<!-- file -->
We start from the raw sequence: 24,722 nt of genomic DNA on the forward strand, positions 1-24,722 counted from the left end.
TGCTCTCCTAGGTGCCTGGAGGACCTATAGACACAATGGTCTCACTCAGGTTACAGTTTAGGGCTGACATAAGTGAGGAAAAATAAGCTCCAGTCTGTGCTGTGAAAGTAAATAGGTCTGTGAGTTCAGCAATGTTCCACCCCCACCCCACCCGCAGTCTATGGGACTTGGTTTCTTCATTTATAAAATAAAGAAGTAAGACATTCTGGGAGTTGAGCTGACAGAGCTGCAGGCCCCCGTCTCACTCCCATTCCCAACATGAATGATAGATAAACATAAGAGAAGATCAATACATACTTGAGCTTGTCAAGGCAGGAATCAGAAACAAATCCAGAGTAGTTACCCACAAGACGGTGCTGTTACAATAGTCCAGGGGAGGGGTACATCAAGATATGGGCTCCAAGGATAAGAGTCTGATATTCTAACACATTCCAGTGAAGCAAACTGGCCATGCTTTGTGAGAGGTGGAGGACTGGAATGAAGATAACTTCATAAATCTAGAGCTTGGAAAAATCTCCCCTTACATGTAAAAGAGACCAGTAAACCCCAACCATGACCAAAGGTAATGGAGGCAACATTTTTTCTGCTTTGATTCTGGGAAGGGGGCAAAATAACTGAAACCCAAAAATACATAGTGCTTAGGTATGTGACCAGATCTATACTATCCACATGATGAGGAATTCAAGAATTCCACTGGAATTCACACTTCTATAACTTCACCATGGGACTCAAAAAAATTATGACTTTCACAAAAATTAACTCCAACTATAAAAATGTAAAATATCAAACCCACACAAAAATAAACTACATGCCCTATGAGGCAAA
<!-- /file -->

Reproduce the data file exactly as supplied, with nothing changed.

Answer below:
We start from the raw sequence: 24,722 nt of genomic DNA on the forward strand, positions 1-24,722 counted from the left end.
TGCTCTCCTAGGTGCCTGGAGGACCTATAGACACAATGGTCTCACTCAGGTTACAGTTTAGGGCTGACATAAGTGAGGAAAAATAAGCTCCAGTCTGTGCTGTGAAAGTAAATAGGTCTGTGAGTTCAGCAATGTTCCACCCCCACCCCACCCGCAGTCTATGGGACTTGGTTTCTTCATTTATAAAATAAAGAAGTAAGACATTCTGGGAGTTGAGCTGACAGAGCTGCAGGCCCCCGTCTCACTCCCATTCCCAACATGAATGATAGATAAACATAAGAGAAGATCAATACATACTTGAGCTTGTCAAGGCAGGAATCAGAAACAAATCCAGAGTAGTTACCCACAAGACGGTGCTGTTACAATAGTCCAGGGGAGGGGTACATCAAGATATGGGCTCCAAGGATAAGAGTCTGATATTCTAACACATTCCAGTGAAGCAAACTGGCCATGCTTTGTGAGAGGTGGAGGACTGGAATGAAGATAACTTCATAAATCTAGAGCTTGGAAAAATCTCCCCTTACATGTAAAAGAGACCAGTAAACCCCAACCATGACCAAAGGTAATGGAGGCAACATTTTTTCTGCTTTGATTCTGGGAAGGGGGCAAAATAACTGAAACCCAAAAATACATAGTGCTTAGGTATGTGACCAGATCTATACTATCCACATGATGAGGAATTCAAGAATTCCACTGGAATTCACACTTCTATAACTTCACCATGGGACTCAAAAAAATTATGACTTTCACAAAAATTAACTCCAACTATAAAAATGTAAAATATCAAACCCACACAAAAATAAACTACATGCCCTATGAGGCAAA